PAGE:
#GS3 #Science&Technology #NanoTechnology
Scientists at the Institute of Nano Science & Technology (INST), an autonomous institute of the Department of Science and Technology (DST), Govt. of India, have developed a nanotechnology-based industry-friendly and low-cost method for the production of antiepileptic drug ‘Rufinamide’.
- INST have developed a new recyclable copper-oxide catalyst, which plays a crucial role in the key reaction for producing the Rufinamide drug.
- The existing technology for producing the drug has an inherent selectivity issue, which often leads to unwanted non-drug isomer ---1, 5-regioisomer. This necessitates the use of organic solvent, high temperature, and the need to purify and separate the soluble catalyst and so on, leading to unfriendly reaction conditions and high production costs.
- In the new production method published in the journal Chemical Communications, unlike the traditional CuSO4 catalyst, the newly designed catalyst comprising of very small-sized (3-5 nm) CuI and CuII is so reactive that the reaction can be conducted efficiently under the aqueous condition and at room temperature. Since the catalyst is coated with slightly modified natural bio-polymer, they are biocompatible and can be separated just by filtration technique.
- The new method promises to overcome many of the current challenges in the synthesis of Rufinamide drug such as high cost, the formation of unwanted 1,5-regioisomer in addition to the required 1,4-regioisomer, limited choice of starting materials (propiolic acid derivatives) leading to multistep synthetic sequences, and poor yields due to use of organic solvents and overheating of the reagents.
- The developed catalyst is not only useful for the Rufinamide drug synthesis, but it is also for other organic transformation reactions. The catalyst can be commercialized for academic use, as well as companies deal with fine chemicals that use these reactions.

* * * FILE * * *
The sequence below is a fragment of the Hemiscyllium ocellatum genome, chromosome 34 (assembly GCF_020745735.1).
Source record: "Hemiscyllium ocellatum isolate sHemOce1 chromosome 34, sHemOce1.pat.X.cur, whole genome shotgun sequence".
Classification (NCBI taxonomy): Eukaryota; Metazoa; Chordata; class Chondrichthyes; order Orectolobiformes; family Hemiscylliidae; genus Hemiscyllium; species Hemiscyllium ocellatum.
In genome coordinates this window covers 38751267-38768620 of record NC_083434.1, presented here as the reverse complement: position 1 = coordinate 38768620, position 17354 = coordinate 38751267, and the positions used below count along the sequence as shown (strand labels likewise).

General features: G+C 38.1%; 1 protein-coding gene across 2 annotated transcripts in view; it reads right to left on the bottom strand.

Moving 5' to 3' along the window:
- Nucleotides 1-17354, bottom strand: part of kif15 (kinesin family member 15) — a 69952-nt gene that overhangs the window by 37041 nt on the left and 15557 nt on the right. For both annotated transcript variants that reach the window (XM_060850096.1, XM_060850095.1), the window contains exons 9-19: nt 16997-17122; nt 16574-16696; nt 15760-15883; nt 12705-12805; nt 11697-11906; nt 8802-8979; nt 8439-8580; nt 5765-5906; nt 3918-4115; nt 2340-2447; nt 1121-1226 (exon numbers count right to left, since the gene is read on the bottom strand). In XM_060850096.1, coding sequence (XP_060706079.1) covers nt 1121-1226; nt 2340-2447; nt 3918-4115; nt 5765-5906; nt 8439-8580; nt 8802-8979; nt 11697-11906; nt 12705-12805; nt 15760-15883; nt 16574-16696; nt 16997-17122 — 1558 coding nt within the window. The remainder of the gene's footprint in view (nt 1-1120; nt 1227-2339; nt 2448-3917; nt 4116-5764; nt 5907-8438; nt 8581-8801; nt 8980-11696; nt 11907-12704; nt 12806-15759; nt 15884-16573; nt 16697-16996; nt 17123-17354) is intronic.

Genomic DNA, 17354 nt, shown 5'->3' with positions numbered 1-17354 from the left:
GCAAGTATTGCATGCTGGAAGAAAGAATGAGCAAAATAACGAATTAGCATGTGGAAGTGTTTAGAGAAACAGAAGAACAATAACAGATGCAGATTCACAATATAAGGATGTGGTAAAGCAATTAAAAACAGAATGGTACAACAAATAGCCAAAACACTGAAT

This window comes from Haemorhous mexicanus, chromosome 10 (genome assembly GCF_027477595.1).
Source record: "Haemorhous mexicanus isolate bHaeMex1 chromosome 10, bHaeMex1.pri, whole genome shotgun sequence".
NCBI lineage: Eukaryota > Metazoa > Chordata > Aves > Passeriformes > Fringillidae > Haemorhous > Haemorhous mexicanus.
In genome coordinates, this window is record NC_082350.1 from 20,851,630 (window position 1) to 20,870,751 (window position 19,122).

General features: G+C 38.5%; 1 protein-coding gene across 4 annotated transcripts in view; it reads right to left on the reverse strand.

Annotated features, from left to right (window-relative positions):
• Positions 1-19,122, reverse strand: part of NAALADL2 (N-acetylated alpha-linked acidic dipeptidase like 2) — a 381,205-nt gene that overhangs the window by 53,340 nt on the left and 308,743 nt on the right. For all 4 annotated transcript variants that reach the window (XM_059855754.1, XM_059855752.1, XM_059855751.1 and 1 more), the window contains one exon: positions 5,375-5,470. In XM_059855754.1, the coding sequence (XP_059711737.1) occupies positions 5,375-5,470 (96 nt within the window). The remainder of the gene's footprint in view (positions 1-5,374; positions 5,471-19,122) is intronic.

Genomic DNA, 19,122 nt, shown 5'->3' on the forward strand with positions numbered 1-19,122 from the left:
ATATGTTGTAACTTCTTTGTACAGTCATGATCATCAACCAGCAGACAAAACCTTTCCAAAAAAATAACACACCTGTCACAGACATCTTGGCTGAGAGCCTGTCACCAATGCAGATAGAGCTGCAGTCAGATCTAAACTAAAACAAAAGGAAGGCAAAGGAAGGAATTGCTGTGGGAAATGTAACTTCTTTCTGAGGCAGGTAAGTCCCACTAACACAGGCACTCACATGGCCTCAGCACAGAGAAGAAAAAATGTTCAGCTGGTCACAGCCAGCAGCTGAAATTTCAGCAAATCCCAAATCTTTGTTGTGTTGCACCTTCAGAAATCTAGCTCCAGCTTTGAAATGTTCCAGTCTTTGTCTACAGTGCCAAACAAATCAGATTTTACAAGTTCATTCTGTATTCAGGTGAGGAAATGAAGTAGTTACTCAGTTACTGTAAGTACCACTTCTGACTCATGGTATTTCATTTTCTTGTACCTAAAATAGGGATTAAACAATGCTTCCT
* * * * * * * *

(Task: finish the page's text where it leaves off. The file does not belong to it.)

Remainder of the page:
- Epilepsy is a chronic neurological disorder that causes unprovoked, recurrent epileptic seizures.
- A seizure is a sudden rush of electrical activity in the brain.
- Seizures are the only symptom of epilepsy.
- Epileptic seizures are episodes that can vary from brief and nearly undetectable periods to long periods of vigorous shaking.
- Epileptic seizures are the result of excessive and abnormal neuronal activity in the cortex of the brain.
- Epilepsy results when this system is disrupted due to faulty electrical activity.
- These episodes can result in physical injuries, including occasionally broken bones.
- Isolated seizures that are provoked by a specific cause such as poisoning are not deemed to represent epilepsy.
- People with epilepsy in some areas of the world experience varying degrees of social stigma due to their condition.
- Seizures are controllable with medication in about 70% of cases.
- If the seizures do not respond to medication, surgery, neurostimulation or dietary changes may then be considered.
- Not all cases of epilepsy are lifelong, and many people improve to the point that treatment is no longer needed.